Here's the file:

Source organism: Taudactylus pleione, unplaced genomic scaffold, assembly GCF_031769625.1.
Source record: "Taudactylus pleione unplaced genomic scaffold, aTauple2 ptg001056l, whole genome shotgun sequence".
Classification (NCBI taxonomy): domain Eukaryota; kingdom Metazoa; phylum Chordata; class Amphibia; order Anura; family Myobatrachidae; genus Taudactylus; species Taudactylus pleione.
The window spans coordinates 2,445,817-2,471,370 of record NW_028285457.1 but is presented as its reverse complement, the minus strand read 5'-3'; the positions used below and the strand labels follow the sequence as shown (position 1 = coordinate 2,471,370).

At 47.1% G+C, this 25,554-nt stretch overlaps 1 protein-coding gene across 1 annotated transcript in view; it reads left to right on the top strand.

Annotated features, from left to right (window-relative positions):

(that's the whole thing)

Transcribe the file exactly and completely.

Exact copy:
Source organism: Taudactylus pleione, unplaced genomic scaffold, assembly GCF_031769625.1.
Source record: "Taudactylus pleione unplaced genomic scaffold, aTauple2 ptg001056l, whole genome shotgun sequence".
Classification (NCBI taxonomy): domain Eukaryota; kingdom Metazoa; phylum Chordata; class Amphibia; order Anura; family Myobatrachidae; genus Taudactylus; species Taudactylus pleione.
The window spans coordinates 2,445,817-2,471,370 of record NW_028285457.1 but is presented as its reverse complement, the minus strand read 5'-3'; the positions used below and the strand labels follow the sequence as shown (position 1 = coordinate 2,471,370).

At 47.1% G+C, this 25,554-nt stretch overlaps 1 protein-coding gene across 1 annotated transcript in view; it reads left to right on the top strand.

Annotated features, from left to right (window-relative positions):